Complicated grief: How to cope with death
If the loss of a loved one consumes your mind and causes your relationships to suffer, you may be experiencing complicated grief.
Losing a loved one is one of the most painful events you’ll experience. Besides sadness, you may feel anxiety, longing, and even shame, especially in the acute stage immediately after the loss. To deal with these emotions, you’ll need to process them through the five stages of grief, and hopefully, pass to the integrated stage of grief. That means grief still exists, but you’re able to remember the deceased person in a positive way while carrying on with your life.
It’s possible, however, to get stuck in the acute stage for a long period of time and never enter the integration stage. If this has happened to you, grief feels like it has paralyzed you from moving forward with life. This is medically known as “complicated grief” or “prolonged grief.”
What is complicated grief?
Healthy grieving turns into complicated grief when the loss of the loved one consumes your mind and causes your relationships to suffer. You may develop social anxiety that leads to isolation. You may feel like the loss of the loved one has damaged your life beyond repair.
Complicated grief differs from depression when you have extreme thoughts, like wishing you’d died with your loved one or thinking he or she may reappear. You may even obsess over reminders of loss or avoid them to keep from triggering debilitating emotions you can’t manage. If you haven’t escaped the talons of grief within six months, it’s likely you are suffering from complicated grief.
Prolonged grief occurs more often in older adults and females. Certain factors can increase your chances of developing complicated grief:
- The death was unexpected or violent.
- You have a pre-existing anxiety disorder or history of depression.
- You had a traumatic childhood.
- You’ve lost your support network.
- You’re facing major financial burdens at the same time as the death.
- You have lost a child. (A study reported in the journal of Pediatrics found that half of all mothers who lost children to sudden infant syndrome (SIDS) suffered from complicated grief.)
How complicated grief affects you
If left untreated, complicated grief can harm you physically, mentally, and socially. It might lead to restless sleep, suicidal thoughts, substance abuse, and anxiety so severe it turns into post-traumatic stress disorder (PTSD). Complicated grief can increase your risks of developing a serious physical illness, like heart disease, cancer, or high blood pressure.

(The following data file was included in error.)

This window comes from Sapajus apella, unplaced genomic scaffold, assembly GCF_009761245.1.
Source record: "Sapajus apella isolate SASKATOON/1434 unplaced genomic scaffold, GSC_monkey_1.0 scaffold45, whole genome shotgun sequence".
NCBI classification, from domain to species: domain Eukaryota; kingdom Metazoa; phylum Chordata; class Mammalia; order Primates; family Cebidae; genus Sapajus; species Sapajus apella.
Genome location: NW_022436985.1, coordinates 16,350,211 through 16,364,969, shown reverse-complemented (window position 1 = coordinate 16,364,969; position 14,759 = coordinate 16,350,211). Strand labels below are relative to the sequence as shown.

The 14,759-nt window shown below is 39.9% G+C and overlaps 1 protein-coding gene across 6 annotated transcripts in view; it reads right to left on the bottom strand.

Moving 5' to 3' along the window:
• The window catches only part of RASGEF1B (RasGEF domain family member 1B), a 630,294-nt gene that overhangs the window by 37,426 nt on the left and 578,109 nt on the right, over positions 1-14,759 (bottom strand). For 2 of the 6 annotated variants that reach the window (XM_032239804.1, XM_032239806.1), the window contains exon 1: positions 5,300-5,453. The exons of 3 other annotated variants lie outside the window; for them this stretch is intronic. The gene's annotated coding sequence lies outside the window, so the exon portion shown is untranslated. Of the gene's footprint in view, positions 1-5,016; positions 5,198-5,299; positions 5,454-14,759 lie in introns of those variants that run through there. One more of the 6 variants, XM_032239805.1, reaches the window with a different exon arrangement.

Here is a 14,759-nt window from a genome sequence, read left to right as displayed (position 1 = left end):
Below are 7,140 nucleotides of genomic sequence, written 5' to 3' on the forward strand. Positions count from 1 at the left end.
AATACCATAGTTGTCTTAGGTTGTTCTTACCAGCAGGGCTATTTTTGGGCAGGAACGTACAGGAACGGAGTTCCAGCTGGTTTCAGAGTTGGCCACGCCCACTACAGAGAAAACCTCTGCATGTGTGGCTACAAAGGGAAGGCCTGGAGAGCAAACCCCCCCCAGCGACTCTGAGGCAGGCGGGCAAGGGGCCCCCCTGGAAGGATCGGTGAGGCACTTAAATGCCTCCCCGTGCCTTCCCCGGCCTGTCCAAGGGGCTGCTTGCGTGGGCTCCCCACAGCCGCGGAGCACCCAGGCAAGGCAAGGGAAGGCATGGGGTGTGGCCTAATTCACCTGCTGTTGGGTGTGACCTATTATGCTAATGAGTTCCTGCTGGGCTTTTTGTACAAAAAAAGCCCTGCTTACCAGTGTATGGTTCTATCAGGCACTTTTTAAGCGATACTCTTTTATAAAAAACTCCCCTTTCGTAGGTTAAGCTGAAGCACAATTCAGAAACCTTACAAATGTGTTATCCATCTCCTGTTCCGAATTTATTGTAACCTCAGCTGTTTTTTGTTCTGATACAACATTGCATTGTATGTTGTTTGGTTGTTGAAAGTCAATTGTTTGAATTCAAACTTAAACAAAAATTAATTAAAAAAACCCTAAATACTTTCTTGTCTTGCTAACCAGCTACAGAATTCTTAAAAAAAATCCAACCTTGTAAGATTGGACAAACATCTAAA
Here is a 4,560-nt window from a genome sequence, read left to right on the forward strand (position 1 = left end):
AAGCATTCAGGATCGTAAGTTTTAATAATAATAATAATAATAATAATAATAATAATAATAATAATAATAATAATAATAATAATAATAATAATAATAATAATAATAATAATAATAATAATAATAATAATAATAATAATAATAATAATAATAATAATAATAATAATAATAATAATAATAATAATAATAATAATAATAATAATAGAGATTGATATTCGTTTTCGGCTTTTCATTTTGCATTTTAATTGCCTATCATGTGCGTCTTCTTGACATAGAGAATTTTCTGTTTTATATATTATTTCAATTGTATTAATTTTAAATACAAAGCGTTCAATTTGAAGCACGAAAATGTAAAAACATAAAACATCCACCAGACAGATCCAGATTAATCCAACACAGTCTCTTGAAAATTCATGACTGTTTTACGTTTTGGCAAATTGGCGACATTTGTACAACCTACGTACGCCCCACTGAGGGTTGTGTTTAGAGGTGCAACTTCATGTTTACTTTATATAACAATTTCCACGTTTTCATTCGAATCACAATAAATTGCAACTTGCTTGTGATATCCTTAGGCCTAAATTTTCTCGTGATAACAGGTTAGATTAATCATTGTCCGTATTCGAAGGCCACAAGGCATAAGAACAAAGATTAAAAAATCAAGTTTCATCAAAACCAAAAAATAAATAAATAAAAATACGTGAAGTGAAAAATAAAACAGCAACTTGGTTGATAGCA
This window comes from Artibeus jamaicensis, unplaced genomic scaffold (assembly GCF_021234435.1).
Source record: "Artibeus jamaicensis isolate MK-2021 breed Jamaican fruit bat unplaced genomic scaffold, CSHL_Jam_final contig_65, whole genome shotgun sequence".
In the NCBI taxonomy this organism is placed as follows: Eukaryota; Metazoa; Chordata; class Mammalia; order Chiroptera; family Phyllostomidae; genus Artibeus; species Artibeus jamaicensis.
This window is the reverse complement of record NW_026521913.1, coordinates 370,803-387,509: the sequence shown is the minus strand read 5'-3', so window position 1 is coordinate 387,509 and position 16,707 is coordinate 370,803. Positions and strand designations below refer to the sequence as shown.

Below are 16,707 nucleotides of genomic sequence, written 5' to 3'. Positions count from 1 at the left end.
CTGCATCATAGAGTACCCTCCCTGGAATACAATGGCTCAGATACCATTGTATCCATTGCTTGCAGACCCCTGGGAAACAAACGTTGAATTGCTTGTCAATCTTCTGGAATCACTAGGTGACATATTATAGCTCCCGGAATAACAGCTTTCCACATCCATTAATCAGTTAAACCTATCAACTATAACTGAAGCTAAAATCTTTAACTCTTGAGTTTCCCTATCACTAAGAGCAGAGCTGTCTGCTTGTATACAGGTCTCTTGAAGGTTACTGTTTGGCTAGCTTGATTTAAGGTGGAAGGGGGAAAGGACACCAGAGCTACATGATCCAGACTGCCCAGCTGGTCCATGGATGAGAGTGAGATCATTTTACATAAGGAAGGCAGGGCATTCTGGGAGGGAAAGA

How to cope with complicated grief
Be patient with yourself and remember you’re not alone. Everyone processes grief in different ways and at varying speeds. It may not be possible to prevent complicated grief, but you can take some steps to start healing:
- If the death is anticipated, visit a grief counselor before the loss occurs or immediately after to reduce the effects. Grief counseling can help you develop coping skills, change negative thought patterns, and avoid harmful behaviors.
- Address your daily needs first and foremost. Re-establish healthy sleep patterns, eat healthy food, exercise, and plan events you find fun. When you can manage basic needs, you can get a better grasp on anxiety.
- Don’t make major life changes. You aren’t in the right frame of mind to be building a new house or planning that dream vacation.
- Spend time with supportive and caring people. If your network is weak, seek help online or through grief support groups.
- Try to remind yourself to live in the present, not in the past.
- Don’t self-medicate to numb sadness or to help you fall asleep because it could easily turn into substance abuse.
- If you have not moved past the symptoms of complicated grief after one year, you may want to talk to your doctor about medication or psychotherapy.
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